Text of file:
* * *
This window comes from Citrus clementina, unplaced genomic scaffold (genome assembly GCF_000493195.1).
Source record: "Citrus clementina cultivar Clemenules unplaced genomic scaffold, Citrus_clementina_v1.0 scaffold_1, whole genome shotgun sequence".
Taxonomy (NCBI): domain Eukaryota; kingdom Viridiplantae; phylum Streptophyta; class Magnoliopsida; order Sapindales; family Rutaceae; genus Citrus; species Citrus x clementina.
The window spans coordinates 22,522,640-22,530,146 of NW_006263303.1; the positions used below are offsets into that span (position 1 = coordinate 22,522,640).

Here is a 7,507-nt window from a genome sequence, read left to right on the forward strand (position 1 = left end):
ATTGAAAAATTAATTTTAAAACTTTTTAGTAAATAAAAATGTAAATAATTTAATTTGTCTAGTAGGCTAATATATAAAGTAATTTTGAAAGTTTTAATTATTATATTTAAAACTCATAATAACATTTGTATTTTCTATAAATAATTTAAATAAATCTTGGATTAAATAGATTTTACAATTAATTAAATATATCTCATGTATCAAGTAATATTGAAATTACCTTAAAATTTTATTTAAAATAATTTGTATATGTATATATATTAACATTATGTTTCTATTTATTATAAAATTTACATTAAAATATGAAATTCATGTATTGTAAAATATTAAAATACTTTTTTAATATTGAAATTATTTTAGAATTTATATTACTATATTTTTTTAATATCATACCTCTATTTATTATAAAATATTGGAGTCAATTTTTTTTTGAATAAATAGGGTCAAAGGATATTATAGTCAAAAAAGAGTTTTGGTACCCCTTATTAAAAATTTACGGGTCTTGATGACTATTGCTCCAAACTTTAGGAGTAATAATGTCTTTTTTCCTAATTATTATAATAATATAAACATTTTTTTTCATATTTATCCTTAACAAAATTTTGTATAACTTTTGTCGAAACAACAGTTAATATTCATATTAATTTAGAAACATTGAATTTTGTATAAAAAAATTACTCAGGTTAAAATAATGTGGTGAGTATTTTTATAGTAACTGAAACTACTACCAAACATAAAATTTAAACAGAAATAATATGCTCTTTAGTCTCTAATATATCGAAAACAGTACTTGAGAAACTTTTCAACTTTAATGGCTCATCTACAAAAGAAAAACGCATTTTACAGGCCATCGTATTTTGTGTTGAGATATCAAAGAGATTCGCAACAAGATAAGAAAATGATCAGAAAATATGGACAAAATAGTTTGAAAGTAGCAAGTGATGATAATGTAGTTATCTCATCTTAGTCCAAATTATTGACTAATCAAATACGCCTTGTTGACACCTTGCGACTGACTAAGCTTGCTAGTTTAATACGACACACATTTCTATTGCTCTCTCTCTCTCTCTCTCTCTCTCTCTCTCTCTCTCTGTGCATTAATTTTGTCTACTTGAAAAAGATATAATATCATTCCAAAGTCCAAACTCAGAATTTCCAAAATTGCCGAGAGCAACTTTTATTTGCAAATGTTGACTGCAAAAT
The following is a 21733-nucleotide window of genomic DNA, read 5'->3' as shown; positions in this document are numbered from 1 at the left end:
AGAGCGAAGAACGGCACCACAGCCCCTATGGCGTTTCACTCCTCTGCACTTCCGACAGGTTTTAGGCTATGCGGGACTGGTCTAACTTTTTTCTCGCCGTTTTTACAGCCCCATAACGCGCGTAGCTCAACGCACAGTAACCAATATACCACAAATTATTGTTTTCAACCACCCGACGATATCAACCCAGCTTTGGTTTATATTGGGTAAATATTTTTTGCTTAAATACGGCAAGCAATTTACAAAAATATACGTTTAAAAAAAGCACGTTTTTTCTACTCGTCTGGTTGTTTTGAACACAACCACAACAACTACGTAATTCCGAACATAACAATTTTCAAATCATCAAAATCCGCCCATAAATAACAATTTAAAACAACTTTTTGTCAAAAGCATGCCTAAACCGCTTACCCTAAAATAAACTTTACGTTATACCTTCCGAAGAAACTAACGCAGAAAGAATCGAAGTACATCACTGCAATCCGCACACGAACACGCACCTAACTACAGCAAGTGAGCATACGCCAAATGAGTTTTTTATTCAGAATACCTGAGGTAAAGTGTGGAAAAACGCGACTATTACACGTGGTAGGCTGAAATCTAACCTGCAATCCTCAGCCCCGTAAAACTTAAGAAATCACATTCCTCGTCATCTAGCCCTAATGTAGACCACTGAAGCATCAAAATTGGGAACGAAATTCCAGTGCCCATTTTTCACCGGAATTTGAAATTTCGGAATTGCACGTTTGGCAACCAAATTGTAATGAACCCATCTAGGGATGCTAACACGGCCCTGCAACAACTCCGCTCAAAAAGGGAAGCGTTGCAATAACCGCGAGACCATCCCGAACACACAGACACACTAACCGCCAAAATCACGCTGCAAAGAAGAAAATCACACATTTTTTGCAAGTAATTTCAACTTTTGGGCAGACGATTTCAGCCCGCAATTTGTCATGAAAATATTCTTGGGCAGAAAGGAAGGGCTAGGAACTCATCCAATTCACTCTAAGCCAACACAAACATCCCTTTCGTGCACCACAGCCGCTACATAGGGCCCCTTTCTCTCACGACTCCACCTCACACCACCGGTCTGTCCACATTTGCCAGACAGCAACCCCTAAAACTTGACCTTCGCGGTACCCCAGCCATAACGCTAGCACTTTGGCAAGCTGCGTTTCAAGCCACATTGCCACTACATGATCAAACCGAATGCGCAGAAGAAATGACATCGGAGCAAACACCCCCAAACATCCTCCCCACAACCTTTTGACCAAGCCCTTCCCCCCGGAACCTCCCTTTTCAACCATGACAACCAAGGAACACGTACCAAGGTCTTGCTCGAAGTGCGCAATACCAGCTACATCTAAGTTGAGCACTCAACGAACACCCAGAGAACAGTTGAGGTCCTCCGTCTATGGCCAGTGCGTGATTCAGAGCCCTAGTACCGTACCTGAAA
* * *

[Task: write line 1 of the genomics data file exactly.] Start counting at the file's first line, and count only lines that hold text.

This window comes from Citrus clementina, unplaced genomic scaffold (genome assembly GCF_000493195.1).